Equally, if you’d like to write a guest post here, if you think you have something to say that my readers might enjoy, then get in contact. It’s another way to get more eyes on what you’re writing, and for me to vary my content – everybody wins!


Let’s Get Down to Business

Today I’ve provided a guest blog for the ever-eloquent everwalker. In return, she’s been good enough to write a guest blog for me. I definitely get the better of this deal, as do you if you’re reading this. So sit back and enjoy her words of wisdom…


To defeat the Huns… no, wait, that’s Mulan. What’s I’ve actually been invited to talk about is the biggest lesson that I have learned from completing my first full-length writing project (and by that, I don’t just mean finishing the novel, but several rounds of editing and then submission for publication as well). Well, it’s probably not going to be a popular lesson, and you are very welcome to ignore everything I’m about to say and go on about your business in your own way. This is just what I learned works for me.

Writing is work. If you really want to get to the end with the best book you can write, you need to approach it with a fairly rigorous mindset. Plan it in advance, with chapter outlines and character arcs, and all that jazz. Use spreadsheets for cross-referencing and graphs for plotting tension progression. Compile research notes and read up on weird things (my latest included the original names for various German cities, the outward symptoms of criminal child neglect, and medieval medicines for an arrow to the knee). And then, when all the prep is done – or at least has a solid foundation – you keep strict working hours. That takes discipline, whether it’s self-inflicted or imposed by other factors. Write for at least an hour every day, and try to make it the same time so it becomes part of your routine. When you hit editing stage, do the same (that part’s harder). Try not to jump around within the story too much – writing linearly is actually easier in the long run, no matter what your unreliable mind might tell you. Be business-like about it.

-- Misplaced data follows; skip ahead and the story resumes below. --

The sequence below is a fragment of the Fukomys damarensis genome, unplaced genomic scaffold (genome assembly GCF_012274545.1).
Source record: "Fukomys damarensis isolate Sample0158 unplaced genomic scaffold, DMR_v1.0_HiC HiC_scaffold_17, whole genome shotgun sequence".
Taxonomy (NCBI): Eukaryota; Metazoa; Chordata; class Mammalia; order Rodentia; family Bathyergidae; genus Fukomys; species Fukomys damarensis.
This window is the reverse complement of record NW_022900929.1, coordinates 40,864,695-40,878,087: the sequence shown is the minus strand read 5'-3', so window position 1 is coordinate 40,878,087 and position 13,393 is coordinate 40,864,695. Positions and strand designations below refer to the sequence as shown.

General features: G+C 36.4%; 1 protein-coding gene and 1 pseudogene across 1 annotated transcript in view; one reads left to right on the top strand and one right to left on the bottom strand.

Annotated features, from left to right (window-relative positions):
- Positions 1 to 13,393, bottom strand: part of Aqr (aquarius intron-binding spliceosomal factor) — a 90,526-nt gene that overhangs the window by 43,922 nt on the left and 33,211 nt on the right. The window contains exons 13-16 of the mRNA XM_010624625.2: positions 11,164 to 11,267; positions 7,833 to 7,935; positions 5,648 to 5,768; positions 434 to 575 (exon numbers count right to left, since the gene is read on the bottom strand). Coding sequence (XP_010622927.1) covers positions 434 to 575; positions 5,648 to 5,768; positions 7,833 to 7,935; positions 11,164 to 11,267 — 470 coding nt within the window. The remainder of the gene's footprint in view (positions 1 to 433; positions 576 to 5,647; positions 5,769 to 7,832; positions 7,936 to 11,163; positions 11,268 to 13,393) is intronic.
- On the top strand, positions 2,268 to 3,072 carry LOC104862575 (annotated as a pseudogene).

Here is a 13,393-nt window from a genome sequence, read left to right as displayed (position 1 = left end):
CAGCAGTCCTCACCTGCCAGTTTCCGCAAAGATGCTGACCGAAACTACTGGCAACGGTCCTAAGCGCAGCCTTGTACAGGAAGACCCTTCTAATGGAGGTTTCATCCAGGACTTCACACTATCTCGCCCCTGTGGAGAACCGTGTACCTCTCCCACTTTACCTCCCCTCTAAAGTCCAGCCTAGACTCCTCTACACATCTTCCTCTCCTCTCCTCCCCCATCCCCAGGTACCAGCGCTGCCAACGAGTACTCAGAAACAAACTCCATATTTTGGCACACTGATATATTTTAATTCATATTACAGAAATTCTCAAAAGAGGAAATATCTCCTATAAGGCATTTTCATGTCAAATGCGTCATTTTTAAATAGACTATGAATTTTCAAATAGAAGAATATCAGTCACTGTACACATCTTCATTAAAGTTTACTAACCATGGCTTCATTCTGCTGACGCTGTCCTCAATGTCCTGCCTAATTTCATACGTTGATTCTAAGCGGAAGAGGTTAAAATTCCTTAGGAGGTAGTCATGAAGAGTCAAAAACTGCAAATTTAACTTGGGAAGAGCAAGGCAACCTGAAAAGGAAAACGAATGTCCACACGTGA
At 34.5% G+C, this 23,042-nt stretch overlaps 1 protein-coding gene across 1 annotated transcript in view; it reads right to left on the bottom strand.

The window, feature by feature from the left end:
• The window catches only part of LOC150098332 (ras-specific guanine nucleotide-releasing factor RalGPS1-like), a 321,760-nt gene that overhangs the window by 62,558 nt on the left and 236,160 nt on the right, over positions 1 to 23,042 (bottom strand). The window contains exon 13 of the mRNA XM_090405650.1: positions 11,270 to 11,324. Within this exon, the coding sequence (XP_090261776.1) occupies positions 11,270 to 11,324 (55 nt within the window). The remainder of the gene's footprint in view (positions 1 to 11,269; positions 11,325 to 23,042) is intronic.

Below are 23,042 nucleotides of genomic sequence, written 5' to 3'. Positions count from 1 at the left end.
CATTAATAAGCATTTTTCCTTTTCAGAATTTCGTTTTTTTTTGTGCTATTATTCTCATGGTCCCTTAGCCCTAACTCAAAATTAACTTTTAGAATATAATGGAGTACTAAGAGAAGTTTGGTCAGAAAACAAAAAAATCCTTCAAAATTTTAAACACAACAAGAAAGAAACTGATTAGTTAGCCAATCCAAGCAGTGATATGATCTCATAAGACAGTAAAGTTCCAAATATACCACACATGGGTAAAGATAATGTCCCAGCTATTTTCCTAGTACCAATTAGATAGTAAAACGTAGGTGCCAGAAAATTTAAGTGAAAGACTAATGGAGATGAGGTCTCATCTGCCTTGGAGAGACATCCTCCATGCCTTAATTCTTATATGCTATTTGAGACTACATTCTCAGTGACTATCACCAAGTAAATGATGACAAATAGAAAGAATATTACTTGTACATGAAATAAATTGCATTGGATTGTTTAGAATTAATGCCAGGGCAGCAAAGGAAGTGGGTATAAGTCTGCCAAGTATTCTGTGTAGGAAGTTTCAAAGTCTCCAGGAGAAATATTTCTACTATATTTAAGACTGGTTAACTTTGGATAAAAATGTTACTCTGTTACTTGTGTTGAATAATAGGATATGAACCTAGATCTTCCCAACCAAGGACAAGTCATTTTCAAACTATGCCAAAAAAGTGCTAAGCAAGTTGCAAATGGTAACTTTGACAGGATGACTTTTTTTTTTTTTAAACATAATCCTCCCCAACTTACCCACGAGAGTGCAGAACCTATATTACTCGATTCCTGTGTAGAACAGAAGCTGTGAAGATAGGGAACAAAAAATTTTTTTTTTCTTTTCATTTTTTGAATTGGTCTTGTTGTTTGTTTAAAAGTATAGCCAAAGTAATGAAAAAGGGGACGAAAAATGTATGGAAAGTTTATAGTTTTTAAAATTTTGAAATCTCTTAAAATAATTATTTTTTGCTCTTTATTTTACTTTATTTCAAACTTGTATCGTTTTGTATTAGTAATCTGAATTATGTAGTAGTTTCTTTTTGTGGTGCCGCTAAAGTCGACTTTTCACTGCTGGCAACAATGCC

I know, it was a shock and disappointment to me too. Writing used to be a hobby, of sorts, and there is absolutely nothing wrong with the more impulsive approach. But I don’t think it’ll get the project finished.

There’s one other important lesson I want to mention, and it’s a word of warning. I found that, by approaching it in this way, I got more done. But I also thought about it more, to the point of obsession. There’s only so many hours in the day, after all, and you have to work and eat and sleep in some of them. Now, I’ll be honest – I’ve never been that great at keeping a good work-life balance, and when you’re juggling work and writing and life, one of them is bound to lose out. Just be careful you don’t ignore one completely.


You can read everwalker’s blog here.